Advent, Day 20: Of Little Lambs and Atomic Bombs

LOOK: Escape by Nicolas V. Sanchez

Sanchez, Nicolas_Escape
Nicolas V. Sanchez (Mexican American, 1983–), Escape, 2017. Oil on canvas, 61 × 76 cm.

LISTEN: “Do You Hear What I Hear” | Words by Noël Regney, 1962 | Music by Gloria Shayne, 1962 | Performed by Foreign Fields, 2016

Said the night wind to the little lamb
Do you see what I see?
Way up in the sky, little lamb
Do you see what I see?
A star, a star, dancing in the night
With a tail as big as a kite
With a tail as big as a kite

Said the little lamb to the shepherd boy
Do you hear what I hear?
Ringing through the sky, shepherd boy
Do you hear what I hear?
A song, a song high above the trees
With a voice as big as the sea
With a voice as big as the sea

Said the shepherd boy to the mighty king
Do you know what I know?
In your palace warm, mighty king
Do you know what I know?
A Child, a Child shivers in the cold
Let us bring him silver and gold
Let us bring him silver and gold

Said the king to the people everywhere
Listen to what I say!
Pray for peace, people, everywhere
Listen to what I say!
The Child, the Child sleeping in the night
He will bring us goodness and light
He will bring us goodness and light

Bing Crosby’s recording of “Do You Hear What I Hear?” from 1963 was one of the tracks on the Christmas compilation album that would be played on Christmas mornings in my house growing up. As a kid, I knew nothing of the gravitas of the carol, thinking it was only about a cute little lamb, a shepherd boy, and a humble king who go to see the newborn baby Jesus. While this is the ostensible narrative of the song, embedded in the lyrics is a fear of apocalyptic disaster, as it was written during the Cuban Missile Crisis, which lasted from October 16 to November 20, 1962. Involving the Soviet deployment of ballistic missiles to newly communist Cuba, which could hit much of the eastern United States in minutes (this in response to the US stationing missiles in Turkey, in range of Soviet territory), this thirty-five-day confrontation is the closest the Cold War came to escalating into a full-scale nuclear war. Though this particular crisis was averted, nuclear-related tensions and anxiety would continue to flare up for years to come.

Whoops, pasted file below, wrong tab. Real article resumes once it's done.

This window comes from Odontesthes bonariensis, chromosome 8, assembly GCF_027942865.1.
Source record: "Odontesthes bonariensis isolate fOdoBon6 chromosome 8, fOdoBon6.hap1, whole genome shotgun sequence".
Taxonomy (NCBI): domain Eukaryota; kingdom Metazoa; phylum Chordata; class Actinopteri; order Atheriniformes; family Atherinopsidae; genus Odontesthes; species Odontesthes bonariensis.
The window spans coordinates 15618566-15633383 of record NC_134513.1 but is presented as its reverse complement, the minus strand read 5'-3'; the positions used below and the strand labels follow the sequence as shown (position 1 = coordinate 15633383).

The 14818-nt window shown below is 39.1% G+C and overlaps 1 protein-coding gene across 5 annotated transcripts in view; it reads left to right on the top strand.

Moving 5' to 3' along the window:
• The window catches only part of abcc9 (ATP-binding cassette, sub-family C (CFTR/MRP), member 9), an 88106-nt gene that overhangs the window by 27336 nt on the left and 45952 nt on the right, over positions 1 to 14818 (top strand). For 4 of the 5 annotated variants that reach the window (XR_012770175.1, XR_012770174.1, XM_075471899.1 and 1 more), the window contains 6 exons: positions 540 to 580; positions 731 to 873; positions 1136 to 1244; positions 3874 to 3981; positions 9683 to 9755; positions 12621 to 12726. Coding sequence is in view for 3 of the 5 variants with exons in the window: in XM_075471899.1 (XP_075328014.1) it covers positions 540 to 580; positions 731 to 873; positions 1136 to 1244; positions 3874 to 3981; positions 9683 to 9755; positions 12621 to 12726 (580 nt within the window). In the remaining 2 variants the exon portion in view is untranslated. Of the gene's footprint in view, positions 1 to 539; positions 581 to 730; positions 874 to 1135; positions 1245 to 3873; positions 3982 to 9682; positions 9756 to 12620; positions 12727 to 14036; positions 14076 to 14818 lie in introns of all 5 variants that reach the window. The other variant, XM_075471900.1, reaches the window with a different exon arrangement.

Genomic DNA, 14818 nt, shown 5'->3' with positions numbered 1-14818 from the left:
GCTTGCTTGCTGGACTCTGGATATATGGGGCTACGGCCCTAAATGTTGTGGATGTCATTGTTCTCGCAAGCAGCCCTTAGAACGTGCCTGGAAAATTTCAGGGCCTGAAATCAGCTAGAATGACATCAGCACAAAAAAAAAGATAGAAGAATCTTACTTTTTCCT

“Do You Hear What I Hear?” is by the songwriting duo Noël Regney and Gloria Shayne, who were married at the time. Regney studied at music conservatories in Strasbourg, Salzburg, and Paris, but World War II interrupted his education. Despite being a Frenchman from Alsace, he was drafted by force into the Nazi army—but he soon deserted and joined a group of French resistance fighters. He survived the war and began his music career. Touring internationally with singer Lucienne Boyer, he eventually settled in Manhattan in 1952, working for television shows as an arranger, composer, and conductor. It was in New York that he met musician Gloria Shayne, who would become his wife.

The two collaborated together on a number of original songs, but “Do You Hear” is by far their most popular. In a reversal of their usual roles, Regney wrote the lyrics and Shayne wrote the music. The song, as the writers have said in interviews, is a plea for peace amid the imminent threat of nuclear annihilation.

Released December 7, 1962, the debut recording with the Harry Simeone Chorale sold over a quarter million copies, and Crosby’s cover the following year made the song an international hit.

The song traces the passing along of the good news of the birth of a savior: the wind tells the lamb, the lamb tells the shepherd, the shepherd tells the king, and the king tells the world. These character types are common in stories about Christ’s nativity, but not all the ones in the song map directly onto the ones mentioned in the Gospels of Matthew and Luke. The king is neither Herod nor one of the magi, but rather an aspirational figure—a world leader who wields his power responsibly, calling all nations to the way of goodness, peace, and light represented by the infant sleeping in the cold, God incarnate. Jesus is never named as the child, but his identity can be inferred from the context.

The song is structured as a series of interrogatives: do you see a star, do you hear a song, do you know the child who shivers? The last stanza, though, is an imperative: pray for peace.

Once we recognize the world events that informed the writing of “Do You Hear,” some of the lines take on a double meaning. For example, the star with “a tail as big a kite” is not just a celestial body leading the way to the Christ child, but also a nuclear missile. The “song” that rings through the sky “with a voice as big as the sea” is, on one level, a hearty angelic choir, but on another, it’s the thunderous clap of a bomb dropping, the blast echoing out in waves. The menace, the terror, is veiled beneath sentimental language and imagery. But it’s there for those with ears to hear, beckoning us to repentance—to turn from our violence, our lust for power and supremacy, our arsenal building, and to instead embrace the peaceable kingdom of Christ.

“Do You Hear What I Hear?” has been covered many, many times over its sixty years of existence. I’m partial to the cover by the electronic folk duo Foreign Fields of Nashville, consisting of Eric Hillman and Brian Holl. It eliminates the marchlike rhythm of the original as well as the choir and orchestra and, with just a guitar and solo vocals, captures well the sense of longing and lament. “He will bring us goodness” is sung six consecutive times, as if the singer is trying to convince himself of the truth of that promise, to bolster his hope through repetition.

4 thoughts on “Advent, Day 20: Of Little Lambs and Atomic Bombs

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